There is an island there is no going to but in a small boat, the way the saints went, travelling the gallery of the frightened faces of the long-drowned, munching the gravel of its beaches. So I have gone up the salt lane to the building with the stone altar, and the candles gone out, and kneeled and lifted my eyes to the furious gargoyle of the owl that is like a god gone small and resentful. There is no body in the stained window of the sky now. Am I too late? Were they too late also, those first pilgrims? He is such a fast God, always before us, and leaving as we arrive. There are those here not given to prayer, whose office is the blank sea that they say daily. What they listen to is not hymns, but the slow chemistry of the soil, that turns saints’ bones into dust, dust to an irritant of the nostril. There is no time on this island. The swinging pendulum of the tide has no clock; the events are dateless. These people are not late or soon; they are just here, with only the one question to ask, which life answers by being in them. It is I who ask. Was the pilgrimage I made to come to my own self, to learn that, in times like these, and for one like me, God will never be plain and out there, but dark rather, and inexplicable, as though he were in here?
I remember the first time I went to Bardsey island as a hopelessly romantic teenager. Romantic, I hasten to add, in the sense of being given to fanciful imaginings. As we boated out there I felt something of what I recognised Thomas had felt when I first came across this poem at college. I imagined myself back in time, when what are now ruins were buildings in their prime. I felt one with the countless pilgrims who had been there before me. I have been up that “salt lane” and felt the gravel crunch under my feet. Thomas’ words conjure up well the sheer physicality of a place built for the spiritual. We are in territory now familiar to us on this journey – the continuum between the physical and the spiritual. Nothing expresses that better than a place of pilgrimage. I have felt the same at Walsingham.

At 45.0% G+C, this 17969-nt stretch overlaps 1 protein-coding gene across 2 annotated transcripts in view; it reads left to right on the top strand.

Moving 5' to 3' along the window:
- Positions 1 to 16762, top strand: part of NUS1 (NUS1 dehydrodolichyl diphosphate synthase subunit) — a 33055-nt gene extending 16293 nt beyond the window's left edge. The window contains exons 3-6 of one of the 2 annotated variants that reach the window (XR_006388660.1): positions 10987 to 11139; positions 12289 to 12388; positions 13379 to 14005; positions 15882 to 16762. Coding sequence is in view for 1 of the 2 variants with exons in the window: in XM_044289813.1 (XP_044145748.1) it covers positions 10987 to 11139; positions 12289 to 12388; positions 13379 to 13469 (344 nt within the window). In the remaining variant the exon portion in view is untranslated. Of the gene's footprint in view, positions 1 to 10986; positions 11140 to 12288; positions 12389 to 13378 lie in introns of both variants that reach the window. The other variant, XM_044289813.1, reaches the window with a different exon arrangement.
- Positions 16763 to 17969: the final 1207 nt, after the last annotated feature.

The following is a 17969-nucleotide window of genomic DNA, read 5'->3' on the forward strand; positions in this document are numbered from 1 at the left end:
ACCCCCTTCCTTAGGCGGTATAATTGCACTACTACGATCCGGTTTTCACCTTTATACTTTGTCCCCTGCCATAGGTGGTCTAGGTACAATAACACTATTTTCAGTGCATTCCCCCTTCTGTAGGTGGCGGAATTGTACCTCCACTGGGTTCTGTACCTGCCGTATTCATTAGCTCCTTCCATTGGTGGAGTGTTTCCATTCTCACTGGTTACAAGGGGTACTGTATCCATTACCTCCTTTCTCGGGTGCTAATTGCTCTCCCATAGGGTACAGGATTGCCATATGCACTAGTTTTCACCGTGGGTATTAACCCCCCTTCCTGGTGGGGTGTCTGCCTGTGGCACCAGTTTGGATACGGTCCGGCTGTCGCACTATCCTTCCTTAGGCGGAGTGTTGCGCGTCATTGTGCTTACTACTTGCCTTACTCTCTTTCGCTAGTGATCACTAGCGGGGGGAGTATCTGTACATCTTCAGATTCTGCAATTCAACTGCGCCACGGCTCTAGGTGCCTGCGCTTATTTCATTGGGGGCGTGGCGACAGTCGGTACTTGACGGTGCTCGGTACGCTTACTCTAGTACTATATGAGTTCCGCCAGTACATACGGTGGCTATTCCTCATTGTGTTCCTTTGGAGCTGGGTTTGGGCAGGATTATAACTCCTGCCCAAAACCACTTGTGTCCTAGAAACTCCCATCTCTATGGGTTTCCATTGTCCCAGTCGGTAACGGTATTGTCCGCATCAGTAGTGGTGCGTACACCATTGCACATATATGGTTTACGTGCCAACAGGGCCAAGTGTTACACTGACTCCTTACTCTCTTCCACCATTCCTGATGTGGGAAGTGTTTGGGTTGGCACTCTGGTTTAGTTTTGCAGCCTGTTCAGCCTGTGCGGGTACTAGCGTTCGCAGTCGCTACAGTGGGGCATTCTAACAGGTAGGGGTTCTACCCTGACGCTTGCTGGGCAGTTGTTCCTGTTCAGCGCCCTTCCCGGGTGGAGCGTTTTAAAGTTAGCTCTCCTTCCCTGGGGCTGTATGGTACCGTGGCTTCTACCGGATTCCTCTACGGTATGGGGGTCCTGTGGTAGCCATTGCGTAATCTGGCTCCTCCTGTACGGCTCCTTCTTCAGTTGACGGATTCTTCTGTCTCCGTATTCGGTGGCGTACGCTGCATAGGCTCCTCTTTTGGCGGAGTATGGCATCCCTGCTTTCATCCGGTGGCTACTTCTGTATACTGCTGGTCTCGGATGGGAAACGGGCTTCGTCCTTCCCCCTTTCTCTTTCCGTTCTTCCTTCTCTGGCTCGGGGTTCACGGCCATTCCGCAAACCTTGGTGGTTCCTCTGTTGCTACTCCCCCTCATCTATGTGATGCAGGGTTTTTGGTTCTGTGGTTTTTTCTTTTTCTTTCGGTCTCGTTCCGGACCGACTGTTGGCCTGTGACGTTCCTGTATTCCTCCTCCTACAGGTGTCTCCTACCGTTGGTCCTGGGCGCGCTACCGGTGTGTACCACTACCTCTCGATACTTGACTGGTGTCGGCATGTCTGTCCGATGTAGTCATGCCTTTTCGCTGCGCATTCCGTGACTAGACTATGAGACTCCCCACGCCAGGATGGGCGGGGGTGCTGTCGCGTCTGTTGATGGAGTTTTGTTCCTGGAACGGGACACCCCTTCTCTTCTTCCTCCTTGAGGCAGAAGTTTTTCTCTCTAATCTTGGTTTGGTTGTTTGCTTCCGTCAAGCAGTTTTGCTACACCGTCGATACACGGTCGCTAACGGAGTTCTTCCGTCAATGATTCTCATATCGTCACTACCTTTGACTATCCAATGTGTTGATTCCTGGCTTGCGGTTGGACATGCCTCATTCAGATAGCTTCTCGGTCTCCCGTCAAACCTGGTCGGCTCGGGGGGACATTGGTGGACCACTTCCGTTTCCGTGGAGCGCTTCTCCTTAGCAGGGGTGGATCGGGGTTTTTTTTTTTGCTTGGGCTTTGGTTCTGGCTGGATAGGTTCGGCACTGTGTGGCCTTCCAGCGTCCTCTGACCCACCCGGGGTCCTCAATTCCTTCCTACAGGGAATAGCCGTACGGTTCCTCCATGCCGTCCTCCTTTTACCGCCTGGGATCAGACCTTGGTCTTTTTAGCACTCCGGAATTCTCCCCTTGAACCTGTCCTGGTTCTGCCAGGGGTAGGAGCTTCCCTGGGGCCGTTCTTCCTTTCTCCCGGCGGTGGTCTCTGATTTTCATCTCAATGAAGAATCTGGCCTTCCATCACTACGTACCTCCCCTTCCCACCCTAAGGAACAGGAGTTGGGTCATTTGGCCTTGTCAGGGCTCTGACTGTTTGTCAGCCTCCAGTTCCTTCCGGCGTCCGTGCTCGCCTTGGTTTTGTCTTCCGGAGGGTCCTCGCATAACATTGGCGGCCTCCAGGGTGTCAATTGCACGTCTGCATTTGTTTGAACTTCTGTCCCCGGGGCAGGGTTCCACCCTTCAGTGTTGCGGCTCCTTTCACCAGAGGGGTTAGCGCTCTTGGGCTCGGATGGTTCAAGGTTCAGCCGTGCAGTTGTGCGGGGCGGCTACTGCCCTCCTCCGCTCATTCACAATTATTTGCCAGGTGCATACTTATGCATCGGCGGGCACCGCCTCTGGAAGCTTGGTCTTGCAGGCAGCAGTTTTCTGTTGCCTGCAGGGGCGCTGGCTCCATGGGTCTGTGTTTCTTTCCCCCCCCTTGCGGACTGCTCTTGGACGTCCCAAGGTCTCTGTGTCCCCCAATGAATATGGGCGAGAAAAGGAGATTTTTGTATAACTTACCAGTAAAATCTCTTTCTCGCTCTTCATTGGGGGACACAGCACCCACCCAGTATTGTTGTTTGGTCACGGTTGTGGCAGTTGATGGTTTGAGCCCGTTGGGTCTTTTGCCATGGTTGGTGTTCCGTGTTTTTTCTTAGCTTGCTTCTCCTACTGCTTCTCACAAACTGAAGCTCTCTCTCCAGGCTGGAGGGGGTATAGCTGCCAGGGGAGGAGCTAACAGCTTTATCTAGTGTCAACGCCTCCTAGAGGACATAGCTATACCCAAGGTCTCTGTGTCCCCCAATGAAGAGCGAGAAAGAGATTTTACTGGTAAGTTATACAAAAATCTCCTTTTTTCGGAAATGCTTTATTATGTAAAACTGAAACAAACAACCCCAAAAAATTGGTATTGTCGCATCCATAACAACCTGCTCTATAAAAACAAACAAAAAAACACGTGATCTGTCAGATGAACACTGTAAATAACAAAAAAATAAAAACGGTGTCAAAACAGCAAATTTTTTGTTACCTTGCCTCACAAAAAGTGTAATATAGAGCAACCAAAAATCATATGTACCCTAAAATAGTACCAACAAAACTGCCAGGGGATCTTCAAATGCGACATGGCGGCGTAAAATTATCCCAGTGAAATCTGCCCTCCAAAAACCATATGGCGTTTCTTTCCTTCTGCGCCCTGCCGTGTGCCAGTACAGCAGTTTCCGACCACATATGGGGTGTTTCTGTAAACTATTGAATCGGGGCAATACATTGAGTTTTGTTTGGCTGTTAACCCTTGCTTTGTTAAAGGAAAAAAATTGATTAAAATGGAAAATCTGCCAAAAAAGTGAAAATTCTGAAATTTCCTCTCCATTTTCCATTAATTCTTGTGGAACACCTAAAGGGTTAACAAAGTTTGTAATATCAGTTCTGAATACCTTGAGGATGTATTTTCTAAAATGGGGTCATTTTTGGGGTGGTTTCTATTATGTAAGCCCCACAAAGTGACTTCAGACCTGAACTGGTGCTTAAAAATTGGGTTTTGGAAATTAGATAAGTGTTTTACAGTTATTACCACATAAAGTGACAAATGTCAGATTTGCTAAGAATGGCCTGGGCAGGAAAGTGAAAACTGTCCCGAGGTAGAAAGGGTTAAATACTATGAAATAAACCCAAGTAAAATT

Familiar, too, by now to us, is the sense of the absence of God where we might expect to find him, and his presence where we often do not look because we press on to that we conceive to be our destination. In that place, where you come, as Eliot says in Little Gidding, to kneel in prayer, where prayer saturates the walls, you may find what you seek, but Thomas knows about absence. We come expectantly; we find not what we were looking for, but nothing save the beauty of the ruins and of the island.
There is an almost brutal honesty as the poem comes to its close. Have I travelled all that way to come to myself? And worse, to learn that for “one like me
It is looking inwards, it is back to that silent waiting we read so much about in week 1, back too to the hope of those small epiphanies if we wait in silence. But we know, each of us, how hard that is. It is so easy to despair. And yet and yet, the ruins are there, the altar, the cross, and I am not a solitary, no hermit I, but rather part of a church, and it is easy for Romantics to crave the wild and the unusual and to miss the everyday. At that altar for years, monks and pilgrims encountered God in the breaking of the bread – as we can.
If the hardships of lockdown have done nothing else, they have emphasised the importance of fellowship and the Eucharist. There God is.
There is an #adventbookclub using “Frequencies of God” by Carys Walsh and you can support the publisher by buying it here: https://canterburypress.hymnsam.co.uk/books/9781786220882/frequencies-of-god. We’ll be running this club on Twitter and Facebook, and you are welcome to join in with thoughts and comments. Other folk doing this are https://grahart.wordpress.com/ and https://becausegodislove.wordpress.com/ so please pop over and read their thoughts too!